I wasn’t always a foodie. I do not have one of those Masterchef contestant type stories…”I wanted to cook ever since I was an embryo…” Oh sure, I loved to eat and coming from the home that I do, there was never any dearth of the good stuff. Ask any Gujarati family, they will vouch for that. We always had fresh hot breakfasts and snacks, full thali style meals, bottles of chutneys and pickles and jars of crunchy spicy instant snacks in case one got hungry after all that food.
While I was growing up, my grandmother and my mother, the grand dame and her protégé kept not only our family and friends well stuffed and fed but also the entire extended family, friends of friends and whoever else that could manage to get themselves invited over!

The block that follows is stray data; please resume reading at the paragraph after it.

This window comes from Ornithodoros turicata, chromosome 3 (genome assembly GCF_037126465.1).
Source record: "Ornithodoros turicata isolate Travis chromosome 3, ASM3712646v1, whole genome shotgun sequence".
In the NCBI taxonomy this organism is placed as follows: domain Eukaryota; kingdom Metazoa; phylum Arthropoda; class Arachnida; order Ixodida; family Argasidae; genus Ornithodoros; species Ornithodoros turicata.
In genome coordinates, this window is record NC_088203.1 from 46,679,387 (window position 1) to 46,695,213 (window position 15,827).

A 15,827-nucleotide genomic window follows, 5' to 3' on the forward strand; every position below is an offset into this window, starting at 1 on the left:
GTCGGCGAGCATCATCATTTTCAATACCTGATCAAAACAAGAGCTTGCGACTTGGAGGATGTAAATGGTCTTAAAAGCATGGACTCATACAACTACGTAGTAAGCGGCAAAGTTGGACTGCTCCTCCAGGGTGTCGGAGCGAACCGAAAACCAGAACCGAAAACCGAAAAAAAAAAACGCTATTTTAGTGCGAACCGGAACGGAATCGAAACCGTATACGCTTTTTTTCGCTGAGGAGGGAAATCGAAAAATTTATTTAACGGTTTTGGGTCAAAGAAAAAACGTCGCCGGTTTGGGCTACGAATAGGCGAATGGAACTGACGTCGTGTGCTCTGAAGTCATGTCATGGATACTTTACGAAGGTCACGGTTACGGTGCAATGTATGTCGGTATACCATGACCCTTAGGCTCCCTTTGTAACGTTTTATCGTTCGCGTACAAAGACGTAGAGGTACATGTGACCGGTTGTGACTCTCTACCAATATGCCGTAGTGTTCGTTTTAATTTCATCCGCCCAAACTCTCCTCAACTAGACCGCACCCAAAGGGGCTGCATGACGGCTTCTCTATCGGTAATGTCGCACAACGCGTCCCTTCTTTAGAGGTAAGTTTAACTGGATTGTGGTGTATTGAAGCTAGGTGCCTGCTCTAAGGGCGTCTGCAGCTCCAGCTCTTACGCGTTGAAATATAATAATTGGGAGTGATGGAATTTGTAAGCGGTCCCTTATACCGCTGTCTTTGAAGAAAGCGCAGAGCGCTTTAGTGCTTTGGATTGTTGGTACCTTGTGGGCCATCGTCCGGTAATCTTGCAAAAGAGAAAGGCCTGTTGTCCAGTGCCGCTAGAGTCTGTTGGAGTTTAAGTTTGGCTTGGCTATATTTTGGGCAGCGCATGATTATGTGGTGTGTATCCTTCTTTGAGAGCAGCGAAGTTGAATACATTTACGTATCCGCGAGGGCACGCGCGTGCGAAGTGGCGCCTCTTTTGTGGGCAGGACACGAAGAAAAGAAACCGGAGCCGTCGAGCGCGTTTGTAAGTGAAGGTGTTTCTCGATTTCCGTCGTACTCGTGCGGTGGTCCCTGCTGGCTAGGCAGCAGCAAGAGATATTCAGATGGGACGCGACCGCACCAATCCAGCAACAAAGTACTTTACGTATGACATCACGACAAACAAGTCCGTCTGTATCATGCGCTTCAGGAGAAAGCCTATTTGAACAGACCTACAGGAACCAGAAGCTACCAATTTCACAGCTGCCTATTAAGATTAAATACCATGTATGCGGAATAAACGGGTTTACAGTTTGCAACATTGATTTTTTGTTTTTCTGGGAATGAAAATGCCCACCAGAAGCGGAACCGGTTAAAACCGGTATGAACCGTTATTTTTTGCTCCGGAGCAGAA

My grandmother married into the family very young and had very strict in laws. It was a large household built on patriarchal systems and she was the nervous, dutiful daughter in law without a voice. But, she had a secret. She loved to cook. She wasn’t a gourmet cook but she knew her traditional stuff and tried each day with enthusiasm and passion to keep up with the pernickety in laws at the dinner table. There were not only iron clad rules about how the food should be made but also how it should be served and at what intervals. God help her if a dish, down to the last grain of salt, wasn’t made ‘the way THIS FAMILY makes it’ or god help her if she put a hot roti in someone’s plate while there was still a piece of the previous roti there. And if the gaps between two rotis was too long… There was no pleasing them.